Journalism revamps master of arts curriculum

Journalism revamps master of arts curriculum

The “traditional” journalist is changing rapidly, and Ball State University has taken notice in terms of revamping its curriculum to equip this new and growing generation of news contributors. Following nearly two years of planning and development, the Department of Journalism has revised its master of arts curriculum for the journalism graduate program.  After all, a “new journalist” should be equipped with a revamped masters degree to fit the times.

Mark Masse’, director of graduate studies and professor of journalism, claims the goal of the revised program is to build on the already existing strengths within the department while improving the exiting curriculum in a number of innovative ways.

“The revised master of arts program hits two areas of major emphasis: emerging media and narrative nonfiction,” Masse’ said. “The new program is about focusing and refining skills in these specific flourishing areas within the field.”

The program will prepare today’s journalist with multimedia and multiplatform storytelling, advanced reporting techniques and research methods, narrative nonfiction and a solid understanding of communication theory.

“The updated graduate program is designed to give students the competitive, advanced skills necessary for entry or advancement in the media marketplace,” Masse’ added.

The program features a collaborative, interdisciplinary curriculum taught by an outstanding faculty with expertise in journalistic storytelling and emerging media technologies.  The core faculty includes Mark Masse’, Jennifer Palilonis and Brad King.  Since classes are capped to maintain a small enrollment, professors will be able to devote more attention to individual students throughout the duration of their coursework.

The two required tracks of emerging media and narrative nonfiction encompass nine courses and 27 hours of credit. New classes being offered include Digital Media Boot Camp, Visual Storytelling, Introduction to Visual Reporting, Emerging Technologies, Social and Cross-Media Storytelling, and Reporting and Research Methods.  The program concludes with a capstone project or thesis developed with regards to a student’s particular interest in concert with a faculty adviser

Brad King, assistant professor of journalism and director of the department’s digital media minor, feels that the revision to the program will help build Ball State’s unique “brand” of journalism.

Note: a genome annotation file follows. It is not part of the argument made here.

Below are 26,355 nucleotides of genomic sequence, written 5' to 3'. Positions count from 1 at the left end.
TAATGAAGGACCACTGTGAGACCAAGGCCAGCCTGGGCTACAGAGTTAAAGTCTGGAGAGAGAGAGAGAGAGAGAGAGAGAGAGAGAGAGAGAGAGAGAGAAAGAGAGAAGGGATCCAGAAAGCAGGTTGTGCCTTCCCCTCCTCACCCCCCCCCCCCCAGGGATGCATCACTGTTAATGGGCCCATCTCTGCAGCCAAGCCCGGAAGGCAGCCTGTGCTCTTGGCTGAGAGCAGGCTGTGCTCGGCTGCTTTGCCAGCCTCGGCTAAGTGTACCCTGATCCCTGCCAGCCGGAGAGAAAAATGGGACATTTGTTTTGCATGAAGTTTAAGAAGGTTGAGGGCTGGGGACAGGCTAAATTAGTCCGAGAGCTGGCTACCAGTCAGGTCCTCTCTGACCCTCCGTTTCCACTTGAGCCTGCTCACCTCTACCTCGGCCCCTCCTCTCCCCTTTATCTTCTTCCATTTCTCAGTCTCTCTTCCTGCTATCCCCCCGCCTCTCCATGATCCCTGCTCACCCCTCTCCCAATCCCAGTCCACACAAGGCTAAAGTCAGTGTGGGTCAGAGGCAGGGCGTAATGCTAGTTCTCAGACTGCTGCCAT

“Refocusing on two main areas of expertise will simplify the program in a way that helps to both strengthen the brand and ease the decision process for students and professionals wanting to pursue the master of arts in Journalism,” King said.

“We looked at the expertise we have within the department and found that we had a strong faculty in regards to long form writing and emerging technology,” King added. “These are the things we do best. Not only are these the things we do really well, but both are also the two most important things journalists need in today’s world.”

The revised program is designed with the intention to be helpful to students in that instead of trying to interact with students from many different areas, students will interact with one core goal. Classes will be offered in a structured way that allows students to work with each other throughout the entirety of the program.

All required classes will be offered 100 percent online, which King feels will give students the ability to explore knowledge in a unique way.

“If you cultivate and contextualize well, online learning is a brilliant way to learn,” King said.

Students will be given the opportunity to learn from a variety of different area experts, which will help further their educational experience. This fall marked the first semester the program was available entirely online.

However, this is not the first online program for the Department of Journalism. The department added an all-online option for the master’s in public relations in the fall of 2010, and has seen significant growth in that program since. Nancy Prater, director of marketing and communications, online and distance education, is an advocate for online education.

“Speaking specifically in regards to Ball State, I can tell you that the growth of online programs, especially at the graduate level, has been tremendous in the past few years. In fact, full-time equivalent enrollment in online programs has grown 349 percent since 2004,” Prater said. “Just over two-thirds of the university’s fall 2012 graduate students are in online programs, rather than on-campus programs. This growth is not unique to Ball State, but is a nation-wide trend.”

“It is especially true for graduate students who may not wish to leave a full-time job and take on the loans and expenses associated with residential graduate school when there are many other options of graduate programs from quality universities across the nation,” Prater added.

Ball State currently offers about 50 online graduate-level programs, including both masters and doctoral degrees, and has offered online classes since the mid-1990s. The re-vamped master’s in journalism degree with its emphasis on emerging media and narrative nonfiction is certain to be a unique contribution to these already existing programs.

“I have every confidence that this combination will attract a new, progressive group of graduate students who will be successful because of their educational experience at Ball State, and that many of these graduates will be added to the university’s long list of exceptional journalism and CCIM alumni,” Prater concluded.